This is the second of two posts on sampling queries effectively. The first part is here.
In the previous post, I explained that we observe rich and complex streams of events, something like the following multiplied by a million:
And our goal is to choose a sample of those events that can help understand what typical and/or important queries look like. There are a number of challenges to achieving this:
- Rate limiting conflicts with biasing towards important queries
- Rate limits overall conflict with sampling rates of each kind of query
- Rare queries and frequent queries conflict
- Efficiency and correctness are a constant tradeoff
The ideal approach is to sample a random event per time period per type of query, but our implementation wasn’t working as we wanted it to. We oversampled some kinds of queries, we couldn’t achieve the desired balance of sampling amongst different kinds, and we couldn’t prevent edge cases from causing performance problems, both in our agents and in our APIs.
The solution turned out to be an interesting combination of math, statistics, and approximate streaming algorithms (a sketch). That’s what I’ll focus on in this post.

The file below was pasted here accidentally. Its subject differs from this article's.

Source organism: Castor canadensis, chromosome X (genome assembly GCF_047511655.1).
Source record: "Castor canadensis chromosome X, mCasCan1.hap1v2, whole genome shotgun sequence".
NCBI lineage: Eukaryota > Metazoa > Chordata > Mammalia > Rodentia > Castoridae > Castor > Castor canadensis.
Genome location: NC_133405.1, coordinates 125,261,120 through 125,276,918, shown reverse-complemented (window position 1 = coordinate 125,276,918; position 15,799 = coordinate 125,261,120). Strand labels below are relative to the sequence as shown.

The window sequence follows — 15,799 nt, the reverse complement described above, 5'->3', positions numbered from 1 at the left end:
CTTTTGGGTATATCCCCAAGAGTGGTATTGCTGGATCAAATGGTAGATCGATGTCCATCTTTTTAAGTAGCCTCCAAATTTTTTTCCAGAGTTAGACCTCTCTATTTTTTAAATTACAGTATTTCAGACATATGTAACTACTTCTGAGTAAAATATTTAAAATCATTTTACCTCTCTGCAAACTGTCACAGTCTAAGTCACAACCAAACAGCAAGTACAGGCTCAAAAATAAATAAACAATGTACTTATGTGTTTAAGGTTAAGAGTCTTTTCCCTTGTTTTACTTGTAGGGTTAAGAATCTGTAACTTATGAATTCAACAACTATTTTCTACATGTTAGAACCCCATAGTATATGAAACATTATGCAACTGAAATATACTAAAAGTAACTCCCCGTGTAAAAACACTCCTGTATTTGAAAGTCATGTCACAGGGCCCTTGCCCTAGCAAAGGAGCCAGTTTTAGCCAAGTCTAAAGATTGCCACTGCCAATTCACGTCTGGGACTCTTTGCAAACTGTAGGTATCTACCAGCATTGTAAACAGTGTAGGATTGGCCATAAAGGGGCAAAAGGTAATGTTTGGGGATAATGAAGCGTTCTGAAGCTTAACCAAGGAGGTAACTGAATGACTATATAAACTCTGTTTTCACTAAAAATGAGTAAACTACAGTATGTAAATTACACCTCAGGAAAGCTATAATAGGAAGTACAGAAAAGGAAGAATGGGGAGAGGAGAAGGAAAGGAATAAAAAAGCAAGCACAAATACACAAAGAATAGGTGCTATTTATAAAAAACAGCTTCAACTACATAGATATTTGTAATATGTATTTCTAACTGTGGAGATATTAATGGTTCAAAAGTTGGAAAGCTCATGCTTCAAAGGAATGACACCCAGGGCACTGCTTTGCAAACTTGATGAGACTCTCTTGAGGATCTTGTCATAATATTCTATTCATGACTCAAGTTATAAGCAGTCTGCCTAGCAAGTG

I’ll mostly skip over the statistics, because that is mostly standard stuff you’d find in a college course and is covered well elsewhere. It’s enough to say the following: we found the best results by sampling within each type of query with a desired inter-sample duration, which is influenced by the overall sampling rate of all the types of queries together. This lets us balance our goals and avoid bad edge cases.
There’s only one interesting gotcha in the statistics worth mentioning: whether you’re using an exponential distribution, uniform, or some other function to compute the probability you should choose to sample any query you see, the function should be based on the time since the last seen event, not the time since the last sample selected.
This leads directly to the following approach:
- For each query, first categorize it into a family or type. We do this with digesting and checksums, which we’ve written about elsewhere. The result is an integer that represents the query’s category.
- Now we need to know how long it’s been since the last time we saw a query of that category.
- Given the time delta between the last query in the category, and now, we calculate a probability we should select this query as a sample.
- We generate a random number and compare it against the probability. If the random number is less than the probability, the answer is yes, and we select the sample.
There are a number of nuances–blacklisting, whitelisting, and so on–but that’s the gist of it.
The hard part, counterintuitively, is finding out how long it’s been since the last time we saw a query in the category. Why is that hard?
- An exact answer requires remembering a timestamp for each category of queries.
- This works fine for a lot of query workloads, but there are edge cases. These include: extremely large numbers of distinct query categories, as well as categories that are seen once and never again (and appear at high rates).
- In those edge cases, it requires too much memory and CPU to remember every category’s last-seen time.